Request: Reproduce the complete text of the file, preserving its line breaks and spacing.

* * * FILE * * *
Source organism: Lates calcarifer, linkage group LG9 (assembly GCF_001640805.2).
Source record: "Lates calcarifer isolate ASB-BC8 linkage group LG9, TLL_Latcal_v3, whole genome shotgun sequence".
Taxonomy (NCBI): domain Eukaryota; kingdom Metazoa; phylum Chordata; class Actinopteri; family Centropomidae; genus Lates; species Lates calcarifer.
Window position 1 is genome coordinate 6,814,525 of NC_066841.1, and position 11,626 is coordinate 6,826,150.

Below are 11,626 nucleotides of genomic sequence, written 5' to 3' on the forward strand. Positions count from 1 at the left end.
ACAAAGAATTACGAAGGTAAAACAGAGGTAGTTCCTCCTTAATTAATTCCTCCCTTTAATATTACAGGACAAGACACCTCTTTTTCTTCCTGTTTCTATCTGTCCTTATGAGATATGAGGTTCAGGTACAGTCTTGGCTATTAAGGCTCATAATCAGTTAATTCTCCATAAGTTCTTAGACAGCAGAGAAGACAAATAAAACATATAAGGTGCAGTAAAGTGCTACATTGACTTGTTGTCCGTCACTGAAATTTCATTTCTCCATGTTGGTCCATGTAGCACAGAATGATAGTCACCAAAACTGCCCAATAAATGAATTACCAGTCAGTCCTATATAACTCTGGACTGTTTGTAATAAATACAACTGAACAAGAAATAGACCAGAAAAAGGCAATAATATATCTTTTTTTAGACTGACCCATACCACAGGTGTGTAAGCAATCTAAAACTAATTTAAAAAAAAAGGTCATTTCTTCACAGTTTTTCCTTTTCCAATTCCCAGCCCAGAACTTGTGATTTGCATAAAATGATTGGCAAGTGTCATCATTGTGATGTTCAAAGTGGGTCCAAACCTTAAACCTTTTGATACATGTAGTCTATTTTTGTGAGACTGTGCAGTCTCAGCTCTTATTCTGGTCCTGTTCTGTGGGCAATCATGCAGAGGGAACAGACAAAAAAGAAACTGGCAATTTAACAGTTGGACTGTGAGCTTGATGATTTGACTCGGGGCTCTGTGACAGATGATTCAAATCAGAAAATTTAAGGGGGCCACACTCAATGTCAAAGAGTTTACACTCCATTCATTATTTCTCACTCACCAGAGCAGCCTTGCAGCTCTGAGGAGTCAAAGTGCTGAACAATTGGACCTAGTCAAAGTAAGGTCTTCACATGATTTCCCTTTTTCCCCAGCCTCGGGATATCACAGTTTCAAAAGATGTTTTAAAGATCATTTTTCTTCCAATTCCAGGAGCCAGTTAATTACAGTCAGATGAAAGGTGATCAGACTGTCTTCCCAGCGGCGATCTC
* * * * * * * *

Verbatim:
Source organism: Lates calcarifer, linkage group LG9 (assembly GCF_001640805.2).
Source record: "Lates calcarifer isolate ASB-BC8 linkage group LG9, TLL_Latcal_v3, whole genome shotgun sequence".
Taxonomy (NCBI): domain Eukaryota; kingdom Metazoa; phylum Chordata; class Actinopteri; family Centropomidae; genus Lates; species Lates calcarifer.
Window position 1 is genome coordinate 6,814,525 of NC_066841.1, and position 11,626 is coordinate 6,826,150.

Below are 11,626 nucleotides of genomic sequence, written 5' to 3' on the forward strand. Positions count from 1 at the left end.
ACAAAGAATTACGAAGGTAAAACAGAGGTAGTTCCTCCTTAATTAATTCCTCCCTTTAATATTACAGGACAAGACACCTCTTTTTCTTCCTGTTTCTATCTGTCCTTATGAGATATGAGGTTCAGGTACAGTCTTGGCTATTAAGGCTCATAATCAGTTAATTCTCCATAAGTTCTTAGACAGCAGAGAAGACAAATAAAACATATAAGGTGCAGTAAAGTGCTACATTGACTTGTTGTCCGTCACTGAAATTTCATTTCTCCATGTTGGTCCATGTAGCACAGAATGATAGTCACCAAAACTGCCCAATAAATGAATTACCAGTCAGTCCTATATAACTCTGGACTGTTTGTAATAAATACAACTGAACAAGAAATAGACCAGAAAAAGGCAATAATATATCTTTTTTTAGACTGACCCATACCACAGGTGTGTAAGCAATCTAAAACTAATTTAAAAAAAAAGGTCATTTCTTCACAGTTTTTCCTTTTCCAATTCCCAGCCCAGAACTTGTGATTTGCATAAAATGATTGGCAAGTGTCATCATTGTGATGTTCAAAGTGGGTCCAAACCTTAAACCTTTTGATACATGTAGTCTATTTTTGTGAGACTGTGCAGTCTCAGCTCTTATTCTGGTCCTGTTCTGTGGGCAATCATGCAGAGGGAACAGACAAAAAAGAAACTGGCAATTTAACAGTTGGACTGTGAGCTTGATGATTTGACTCGGGGCTCTGTGACAGATGATTCAAATCAGAAAATTTAAGGGGGCCACACTCAATGTCAAAGAGTTTACACTCCATTCATTATTTCTCACTCACCAGAGCAGCCTTGCAGCTCTGAGGAGTCAAAGTGCTGAACAATTGGACCTAGTCAAAGTAAGGTCTTCACATGATTTCCCTTTTTCCCCAGCCTCGGGATATCACAGTTTCAAAAGATGTTTTAAAGATCATTTTTCTTCCAATTCCAGGAGCCAGTTAATTACAGTCAGATGAAAGGTGATCAGACTGTCTTCCCAGCGGCGATCTC